It may be true that this article is not characterized by exemplary clarity. But its language is certainly plain enough to determine that there is no slightest tinge of Arminianism in it. On the very face of it, it is false to maintain that this paragraph teaches a general, well-meant offer of salvation to ail who hear the gospel. Such would be contrary to the whole tenor of the Canons, and it cannot possibly be distilled from this article.
Let us engage in a little analysis of the thought here.
First of all, let it be noted that the paragraph deals not with the will of God’s decree, but with the will of His command, or His ethical will. And it is from this point of view that the fathers here look at the call of the gospel. The gospel is viewed here not from the point of view of the fact that in it God declares Hisgood pleasure, welbehagen, beneplacitum, but from the viewpoint of “what is pleasing to him, wat Hem aangenaam is, quid sibi gratum sit.” Hence, as we have noted, the article also deals with the seriousness, and that too, in the sense of the veracity, truthfulness, and faithfulness of God in the call of the gospel.
In the second place, the fathers are here speaking of a calling that proceeds from God through the preaching of the gospel to all who hear, both elect and reprobate. This is sometimes termed “the external calling.” However, the fathers do not use this term; and to use it is, in my opinion, both mistaken and confusing. It is better to speak of an external and an internal aspect of the one saving calling, and to insist that they are co-extensive: with a saving calling God calls only His elect, whether you view that calling from its external or its internal aspect. The fathers speak of those who are called by the gospel. And it is plain both from this article and from the two following that they have in mind a calling that can be and actually is obeyed or disobeyed. And it is true that the saving calling is irresistible: it cannot be disobeyed, but is always obeyed. Now it may be said that the call of the gospel and the saving calling in its external aspect are alike in form and contents. Nevertheless, we must distinguish, in order to maintain the efficacious and particular character of the calling unto salvation. And then we may say that the sound of the calling, externally considered, proceeds to all. Or: God through the call of the gospel calls His elect unto salvation.
In the third place, we must consider the contents of this call of the gospel. To that call of the gospel belongs the preaching of Christ crucified in all His fullness, first of all. In that connection, we must bear in mind that to the content of the gospel-call belongs the proclamation of God’s sovereign good pleasure also. So surely as God makes known in His Word the good pleasure of His will, so surely it must also be proclaimed in the gospel. Nor must it be camouflaged and covered up. It is inherently false to assert that one cannot go to the mission field with the gospel of predestinating grace, for the simple reason that it is of the essence of the gospel of Christ according to the Scriptures. In the third place, to the call of the gospel belongs the call to faith and repentance. And it is in that call to faith and repentance that you find the point of contact between Christ crucified and the heart of the sinner to whom the gospel is preached. Only it must be remembered that the call to faith and repentance is a calling of God, and therefore it is not to be characterized as an invitation, but as Canons II, 5 has it, as a demand, or a command. In the fourth place, therefore, it must also be stated that in the tail of the gospel God even promises to all those coming to him and believing rest of soul and eternal life. This is the same language as that of Canons II, 5, that the promise of the gospel is that whosoever believeth in Christ crucified shall not perish, but have everlasting life. But it must be noted that while this promise is generally proclaimed, it is not a general promise, but, in fact, quite particular, for the elect alone: for it is a promise only to those who come to Him and believe.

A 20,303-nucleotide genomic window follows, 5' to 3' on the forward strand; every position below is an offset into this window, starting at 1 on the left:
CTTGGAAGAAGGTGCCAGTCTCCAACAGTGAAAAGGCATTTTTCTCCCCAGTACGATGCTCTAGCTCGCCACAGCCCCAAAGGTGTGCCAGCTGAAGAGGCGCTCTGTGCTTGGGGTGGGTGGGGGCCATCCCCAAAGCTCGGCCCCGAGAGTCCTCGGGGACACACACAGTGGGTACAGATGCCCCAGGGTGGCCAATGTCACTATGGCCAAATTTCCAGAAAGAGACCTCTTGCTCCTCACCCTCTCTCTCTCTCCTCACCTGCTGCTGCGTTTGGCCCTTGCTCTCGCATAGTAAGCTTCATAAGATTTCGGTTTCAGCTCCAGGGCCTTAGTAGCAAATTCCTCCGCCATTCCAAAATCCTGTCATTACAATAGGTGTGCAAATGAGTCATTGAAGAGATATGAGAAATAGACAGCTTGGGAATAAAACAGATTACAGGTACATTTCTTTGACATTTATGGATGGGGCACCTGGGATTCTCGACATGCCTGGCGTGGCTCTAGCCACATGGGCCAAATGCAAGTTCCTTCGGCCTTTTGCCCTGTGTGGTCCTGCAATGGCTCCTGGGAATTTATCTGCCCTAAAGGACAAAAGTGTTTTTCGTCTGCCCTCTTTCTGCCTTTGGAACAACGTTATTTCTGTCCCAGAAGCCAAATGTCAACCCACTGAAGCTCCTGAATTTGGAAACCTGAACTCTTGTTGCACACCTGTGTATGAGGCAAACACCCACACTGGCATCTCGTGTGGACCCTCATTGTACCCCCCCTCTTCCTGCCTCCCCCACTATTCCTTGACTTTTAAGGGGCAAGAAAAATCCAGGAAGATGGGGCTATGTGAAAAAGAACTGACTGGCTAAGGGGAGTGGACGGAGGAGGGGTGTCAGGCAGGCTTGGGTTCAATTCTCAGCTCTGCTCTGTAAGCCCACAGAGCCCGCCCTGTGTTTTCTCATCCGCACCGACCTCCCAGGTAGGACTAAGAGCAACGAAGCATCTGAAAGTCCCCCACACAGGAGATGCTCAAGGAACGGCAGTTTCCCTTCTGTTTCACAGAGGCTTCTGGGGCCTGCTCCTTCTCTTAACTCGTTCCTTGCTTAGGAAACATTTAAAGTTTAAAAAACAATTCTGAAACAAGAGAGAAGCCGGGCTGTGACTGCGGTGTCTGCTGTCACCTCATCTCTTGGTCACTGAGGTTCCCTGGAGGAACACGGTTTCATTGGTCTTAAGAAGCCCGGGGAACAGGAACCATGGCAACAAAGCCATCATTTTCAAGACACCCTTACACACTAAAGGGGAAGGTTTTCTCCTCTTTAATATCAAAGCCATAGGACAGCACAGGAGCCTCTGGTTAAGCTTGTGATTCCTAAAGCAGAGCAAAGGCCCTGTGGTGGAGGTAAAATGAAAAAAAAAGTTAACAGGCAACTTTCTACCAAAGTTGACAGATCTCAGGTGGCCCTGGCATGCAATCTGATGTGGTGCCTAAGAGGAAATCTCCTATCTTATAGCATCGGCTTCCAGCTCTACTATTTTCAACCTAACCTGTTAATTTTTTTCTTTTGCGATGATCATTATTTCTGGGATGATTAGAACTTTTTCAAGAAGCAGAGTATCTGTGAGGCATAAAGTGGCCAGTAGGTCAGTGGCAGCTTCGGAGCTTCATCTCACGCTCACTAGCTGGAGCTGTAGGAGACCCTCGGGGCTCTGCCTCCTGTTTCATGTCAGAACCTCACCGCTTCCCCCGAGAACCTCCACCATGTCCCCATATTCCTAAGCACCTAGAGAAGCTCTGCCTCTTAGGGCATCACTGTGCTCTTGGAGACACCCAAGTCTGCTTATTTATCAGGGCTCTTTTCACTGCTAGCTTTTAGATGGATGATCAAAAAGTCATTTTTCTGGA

Now the question is: is there anything not serious about all this? Is there anything in this call of the gospel that is not according to truth? In the gospel God calls all to faith and repentance. And God is serious about it: no man has the right before God to remain in his sin and unbelief. Is that not in complete harmony with the truth of God? God in the gospel presents to the sinner the way of sin as a way that displeases Him and makes him the object of His wrath, as a way in which he heaps to himself treasures of wrath in the day of the revelation of God’s righteous judgment. And in that same gospel God presents the way of faith and repentance as a way that is pleasing to Him, as the way of life eternal and glory. Is not God serious about this? And is not this gospel entirely in harmony with the truth of God? In the gospel God opens for him that repents the way of reconciliation to God, the way of return to the heart of God, and assures him that repents and believes that he will never be cast out, and promises him eternal life. But in that same gospel God declares to the impenitent and unbelieving that the wrath of God abideth on him. Is not God serious about this? Is not this gospel entirely according to truth? And does not God always act according to this gospel in His judgment, so that those that believe and repent are saved, while those who continue unbelieving and impenitent are damned?
No, there is absolutely nothing false or deceitful in that call of the gospel.
Nor is there anything general in it. It is a particular gospel that is generally proclaimed.
And its seriousness and veracity is not at all affected by the fact that there are some who are unable to heed the call. The inability of man to repent and believe by nature does not change the seriousness and the truth of God’s Word one iota.
Such, then, is the truth concerning the call of the gospel, according to our Reformed confessions. The question concerning the harmony of this truth with that of sovereign predestination is not touched on in this article, and may be dealt with in another connection.